What ! you say, one man do all that! Yes; if he be a man—why not? We are inclined very much to underrate the power which every human being possesses over the future of his race. There must be some whom each of us can directly influence. Every one of these will, in his turn, exert a similar influence upon several others; and the descendants of all these, to the end of time, will be the better for every effort we have made to be true to the nature with which we have been endowed. “We see human heroism,” says George Eliot,“ broken into units, and we say this unit did little—might as well not have been; but in this way we might break up a great army into units; in this way we might break the sunlight into fragments, and think that this and the other might be lightly parted with.” The number of true men is on the increase, and they are more and more tolerated, not to say respected, by the rest of their fellow-creatures. So it seems but reasonable to look forward to a final victory in the faroff future for right and for truth. And each one of us may contribute something to this glorious consummation. “There needs not a great soul to make a hero," says Carlyle ;“ there needs but a God-created soul, which will be true to its origin.” As surely as every ray of light has a tendency to dissipate darkness, or every grain of salt to prevent corruption, so surely does every good action we perform confer some blessing upon our race. Here there is no such thing as failure. Apparent failure is often the most splendid success. It was, pre-eminently, in the case of Christ; it is so oftentimes, in some measure, in the case of His followers. Martyrdom, since it is the sublimest testimony to the value of right and to the beauty of truth, martyrdom is not defeatit is victory.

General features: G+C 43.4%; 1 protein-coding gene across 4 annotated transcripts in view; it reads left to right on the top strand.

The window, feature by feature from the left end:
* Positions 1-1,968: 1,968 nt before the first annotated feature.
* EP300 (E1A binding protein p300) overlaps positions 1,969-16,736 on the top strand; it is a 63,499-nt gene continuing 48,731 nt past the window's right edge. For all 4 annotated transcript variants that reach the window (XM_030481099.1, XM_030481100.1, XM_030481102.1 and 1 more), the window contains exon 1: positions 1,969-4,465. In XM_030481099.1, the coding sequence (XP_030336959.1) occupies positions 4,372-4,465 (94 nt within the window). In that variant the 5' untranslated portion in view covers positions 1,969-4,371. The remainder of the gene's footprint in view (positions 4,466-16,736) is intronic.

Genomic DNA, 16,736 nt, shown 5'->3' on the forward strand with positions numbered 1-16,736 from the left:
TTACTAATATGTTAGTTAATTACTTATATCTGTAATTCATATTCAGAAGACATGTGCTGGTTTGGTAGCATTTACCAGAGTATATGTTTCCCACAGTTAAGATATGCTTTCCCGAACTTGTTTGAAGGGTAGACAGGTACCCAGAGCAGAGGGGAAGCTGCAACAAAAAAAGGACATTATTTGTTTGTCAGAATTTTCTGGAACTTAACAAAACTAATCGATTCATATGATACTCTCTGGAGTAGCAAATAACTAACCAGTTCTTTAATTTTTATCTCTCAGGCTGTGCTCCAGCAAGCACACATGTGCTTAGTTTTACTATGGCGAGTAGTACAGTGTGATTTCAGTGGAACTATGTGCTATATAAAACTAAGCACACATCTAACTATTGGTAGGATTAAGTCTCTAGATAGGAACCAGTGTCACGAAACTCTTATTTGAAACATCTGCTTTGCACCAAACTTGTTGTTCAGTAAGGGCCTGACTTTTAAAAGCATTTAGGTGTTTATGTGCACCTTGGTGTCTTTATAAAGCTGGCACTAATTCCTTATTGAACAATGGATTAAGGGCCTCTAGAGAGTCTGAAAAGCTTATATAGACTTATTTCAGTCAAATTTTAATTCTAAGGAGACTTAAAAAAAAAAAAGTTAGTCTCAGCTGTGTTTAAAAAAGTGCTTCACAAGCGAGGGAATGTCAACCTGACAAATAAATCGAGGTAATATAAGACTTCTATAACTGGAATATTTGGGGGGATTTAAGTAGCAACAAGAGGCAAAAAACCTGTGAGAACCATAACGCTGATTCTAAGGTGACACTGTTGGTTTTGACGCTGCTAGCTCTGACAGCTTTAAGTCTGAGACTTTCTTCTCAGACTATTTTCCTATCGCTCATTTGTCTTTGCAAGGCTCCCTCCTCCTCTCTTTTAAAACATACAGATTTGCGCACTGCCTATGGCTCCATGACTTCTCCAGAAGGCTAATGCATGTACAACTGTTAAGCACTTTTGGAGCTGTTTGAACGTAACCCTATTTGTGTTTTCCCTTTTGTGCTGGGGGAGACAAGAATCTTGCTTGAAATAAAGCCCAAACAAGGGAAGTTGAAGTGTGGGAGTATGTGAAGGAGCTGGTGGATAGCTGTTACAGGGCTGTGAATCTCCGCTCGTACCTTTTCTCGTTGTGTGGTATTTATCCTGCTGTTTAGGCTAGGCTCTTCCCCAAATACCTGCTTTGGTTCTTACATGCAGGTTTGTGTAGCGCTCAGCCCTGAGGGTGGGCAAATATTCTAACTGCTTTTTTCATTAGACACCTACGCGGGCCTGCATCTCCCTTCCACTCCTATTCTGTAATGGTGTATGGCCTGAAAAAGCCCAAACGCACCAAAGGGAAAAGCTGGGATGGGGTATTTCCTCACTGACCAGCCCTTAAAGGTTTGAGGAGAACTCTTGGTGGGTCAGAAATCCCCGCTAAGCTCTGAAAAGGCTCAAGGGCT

To be a man is no easy task, I admit. The constant doing of what is right implies continual self-denial, than which there is nothing in the world more painful. The earnest search after truth implies hard thinking; and I know of nothing that requires a greater effort. It is because true manliness is so difficult of attainment that it is so rarely attained. “Nothing great is easy,” says Plato. “All noble things are rare,” says Spinoza; “all noble things are difficult.” There is this for our consolation. Indifference to right and truth, though they would save us trouble, would assuredly degrade our nature; whereas the pain we may experience in trying to live a manly life is noble and elevating in itself, and will lead to our ultimate perfection. . Let us remember, however, that we shall never succeed without the strength that comes from communion with God.
“O God, our spirits, unassisted,
Must unsuccessful be.
Except by help of Thee ?
From terrors of defeat,
One man the world may meet.